WEDNESDAY, Jan. 19 (HealthDay News) -- Stroke rates have increased among people with HIV in recent years while declining in the U.S. population at large, new research shows, raising the possibility that treatments for the AIDS-causing virus may put these patients at higher risk for cardiovascular trouble.
There's no direct proof linking the medications to the higher stroke rate, but previous research has suggested that HIV drugs can boost cholesterol and triglyceride levels, both of which contribute to stroke risk.
"Until we have a better idea what's happening, this is a call or reminder to clinicians to be cognizant of these risk factors for stroke in these HIV patients," said study author Dr. Bruce Ovbiagele, a neuroscience professor at the University of California, San Diego.
For their study, published online Jan. 19 in the journal Neurology, Ovbiagele and colleagues examined a database of hospitalizations for stroke from 1997, when a new generation of AIDS drugs was in its early days of use, through 2006.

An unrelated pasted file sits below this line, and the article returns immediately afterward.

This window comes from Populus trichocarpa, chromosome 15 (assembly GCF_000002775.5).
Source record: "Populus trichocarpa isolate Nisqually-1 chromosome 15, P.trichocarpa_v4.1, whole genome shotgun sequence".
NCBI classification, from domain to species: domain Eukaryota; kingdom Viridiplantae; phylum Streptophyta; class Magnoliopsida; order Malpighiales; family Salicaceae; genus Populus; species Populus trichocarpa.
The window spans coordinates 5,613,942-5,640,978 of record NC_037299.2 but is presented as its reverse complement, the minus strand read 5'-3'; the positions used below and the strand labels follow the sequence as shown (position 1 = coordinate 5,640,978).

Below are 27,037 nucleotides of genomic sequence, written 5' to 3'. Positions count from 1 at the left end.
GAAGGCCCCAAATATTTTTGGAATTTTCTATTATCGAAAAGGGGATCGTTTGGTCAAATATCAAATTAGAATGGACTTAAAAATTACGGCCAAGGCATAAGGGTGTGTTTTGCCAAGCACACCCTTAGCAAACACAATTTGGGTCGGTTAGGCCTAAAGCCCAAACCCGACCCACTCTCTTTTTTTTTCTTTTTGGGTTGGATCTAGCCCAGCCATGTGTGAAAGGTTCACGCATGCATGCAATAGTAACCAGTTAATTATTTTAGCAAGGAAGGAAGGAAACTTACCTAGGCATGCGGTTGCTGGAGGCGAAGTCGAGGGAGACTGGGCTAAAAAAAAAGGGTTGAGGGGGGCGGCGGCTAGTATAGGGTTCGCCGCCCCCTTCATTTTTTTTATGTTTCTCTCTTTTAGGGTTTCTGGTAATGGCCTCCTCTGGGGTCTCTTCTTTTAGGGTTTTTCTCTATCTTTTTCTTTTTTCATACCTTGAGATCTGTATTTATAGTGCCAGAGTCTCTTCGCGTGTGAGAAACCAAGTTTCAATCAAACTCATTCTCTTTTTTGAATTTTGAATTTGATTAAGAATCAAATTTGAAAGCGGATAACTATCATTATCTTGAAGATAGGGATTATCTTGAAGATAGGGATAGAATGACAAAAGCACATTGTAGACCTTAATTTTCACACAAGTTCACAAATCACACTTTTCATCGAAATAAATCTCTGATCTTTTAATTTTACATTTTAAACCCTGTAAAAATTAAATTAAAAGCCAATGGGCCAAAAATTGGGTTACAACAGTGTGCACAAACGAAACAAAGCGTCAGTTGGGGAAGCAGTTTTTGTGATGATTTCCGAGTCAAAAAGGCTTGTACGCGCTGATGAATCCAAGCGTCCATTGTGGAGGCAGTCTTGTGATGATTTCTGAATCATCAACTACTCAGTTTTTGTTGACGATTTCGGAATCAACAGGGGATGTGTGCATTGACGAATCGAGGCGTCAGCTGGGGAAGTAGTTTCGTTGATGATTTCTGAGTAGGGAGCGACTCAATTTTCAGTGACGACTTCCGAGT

They found that while overall hospitalizations for stroke fell by 7 percent, the number of stroke hospitalizations in HIV-infected people rose by 60 percent in 2006. (The researchers adjusted their numbers to account for factors such as age and gender.)
The researchers also looked at the two kinds of stroke -- ischemic (when a blood vessel is blocked) and hemorrhagic (when a blood vessel bursts). There was no change in the percentage of hemorrhagic stroke patients who were HIV-positive, but the rate went up from 0.08 percent to .18 percent -- more than doubling -- among HIV patients who had ischemic strokes.
The latter number suggests, but doesn't prove, that more HIV patients are suffering from blockages in their blood vessels. Some previous research has suggested that HIV patients have higher levels of heart attacks, which also occur when vesse
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